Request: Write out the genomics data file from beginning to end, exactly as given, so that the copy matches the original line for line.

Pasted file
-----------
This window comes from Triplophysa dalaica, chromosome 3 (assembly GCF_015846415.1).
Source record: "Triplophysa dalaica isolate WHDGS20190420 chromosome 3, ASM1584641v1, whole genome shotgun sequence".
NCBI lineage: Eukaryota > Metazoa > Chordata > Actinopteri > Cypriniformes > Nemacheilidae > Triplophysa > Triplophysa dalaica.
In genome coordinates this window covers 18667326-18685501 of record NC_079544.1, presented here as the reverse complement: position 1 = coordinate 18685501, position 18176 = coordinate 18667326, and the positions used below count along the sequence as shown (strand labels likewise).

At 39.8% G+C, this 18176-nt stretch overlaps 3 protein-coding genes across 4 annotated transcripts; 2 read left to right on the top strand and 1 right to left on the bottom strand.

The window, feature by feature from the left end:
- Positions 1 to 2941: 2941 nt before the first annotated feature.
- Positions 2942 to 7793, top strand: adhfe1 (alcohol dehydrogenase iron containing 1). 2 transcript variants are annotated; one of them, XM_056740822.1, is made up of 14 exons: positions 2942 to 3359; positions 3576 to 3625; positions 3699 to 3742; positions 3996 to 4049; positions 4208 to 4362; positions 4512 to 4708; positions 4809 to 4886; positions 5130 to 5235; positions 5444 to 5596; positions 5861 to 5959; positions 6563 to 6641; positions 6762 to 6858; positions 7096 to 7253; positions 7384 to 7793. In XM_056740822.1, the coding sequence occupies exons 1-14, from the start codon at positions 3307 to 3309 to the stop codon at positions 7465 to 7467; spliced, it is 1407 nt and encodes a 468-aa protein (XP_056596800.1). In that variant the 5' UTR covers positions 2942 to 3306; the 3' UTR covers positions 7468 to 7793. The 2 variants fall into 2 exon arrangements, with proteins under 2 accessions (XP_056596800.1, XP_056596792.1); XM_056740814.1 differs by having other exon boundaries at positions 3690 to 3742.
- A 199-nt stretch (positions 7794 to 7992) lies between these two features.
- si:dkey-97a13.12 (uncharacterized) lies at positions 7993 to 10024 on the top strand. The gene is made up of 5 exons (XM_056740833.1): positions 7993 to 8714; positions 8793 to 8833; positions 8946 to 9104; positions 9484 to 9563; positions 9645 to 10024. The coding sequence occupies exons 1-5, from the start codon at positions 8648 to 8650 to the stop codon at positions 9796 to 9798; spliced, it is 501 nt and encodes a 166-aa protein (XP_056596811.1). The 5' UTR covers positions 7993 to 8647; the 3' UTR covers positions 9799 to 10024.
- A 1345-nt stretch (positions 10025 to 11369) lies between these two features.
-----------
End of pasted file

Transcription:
This window comes from Triplophysa dalaica, chromosome 3 (assembly GCF_015846415.1).
Source record: "Triplophysa dalaica isolate WHDGS20190420 chromosome 3, ASM1584641v1, whole genome shotgun sequence".
NCBI lineage: Eukaryota > Metazoa > Chordata > Actinopteri > Cypriniformes > Nemacheilidae > Triplophysa > Triplophysa dalaica.
In genome coordinates this window covers 18667326-18685501 of record NC_079544.1, presented here as the reverse complement: position 1 = coordinate 18685501, position 18176 = coordinate 18667326, and the positions used below count along the sequence as shown (strand labels likewise).

At 39.8% G+C, this 18176-nt stretch overlaps 3 protein-coding genes across 4 annotated transcripts; 2 read left to right on the top strand and 1 right to left on the bottom strand.

The window, feature by feature from the left end:
- Positions 1 to 2941: 2941 nt before the first annotated feature.
- Positions 2942 to 7793, top strand: adhfe1 (alcohol dehydrogenase iron containing 1). 2 transcript variants are annotated; one of them, XM_056740822.1, is made up of 14 exons: positions 2942 to 3359; positions 3576 to 3625; positions 3699 to 3742; positions 3996 to 4049; positions 4208 to 4362; positions 4512 to 4708; positions 4809 to 4886; positions 5130 to 5235; positions 5444 to 5596; positions 5861 to 5959; positions 6563 to 6641; positions 6762 to 6858; positions 7096 to 7253; positions 7384 to 7793. In XM_056740822.1, the coding sequence occupies exons 1-14, from the start codon at positions 3307 to 3309 to the stop codon at positions 7465 to 7467; spliced, it is 1407 nt and encodes a 468-aa protein (XP_056596800.1). In that variant the 5' UTR covers positions 2942 to 3306; the 3' UTR covers positions 7468 to 7793. The 2 variants fall into 2 exon arrangements, with proteins under 2 accessions (XP_056596800.1, XP_056596792.1); XM_056740814.1 differs by having other exon boundaries at positions 3690 to 3742.
- A 199-nt stretch (positions 7794 to 7992) lies between these two features.
- si:dkey-97a13.12 (uncharacterized) lies at positions 7993 to 10024 on the top strand. The gene is made up of 5 exons (XM_056740833.1): positions 7993 to 8714; positions 8793 to 8833; positions 8946 to 9104; positions 9484 to 9563; positions 9645 to 10024. The coding sequence occupies exons 1-5, from the start codon at positions 8648 to 8650 to the stop codon at positions 9796 to 9798; spliced, it is 501 nt and encodes a 166-aa protein (XP_056596811.1). The 5' UTR covers positions 7993 to 8647; the 3' UTR covers positions 9799 to 10024.
- A 1345-nt stretch (positions 10025 to 11369) lies between these two features.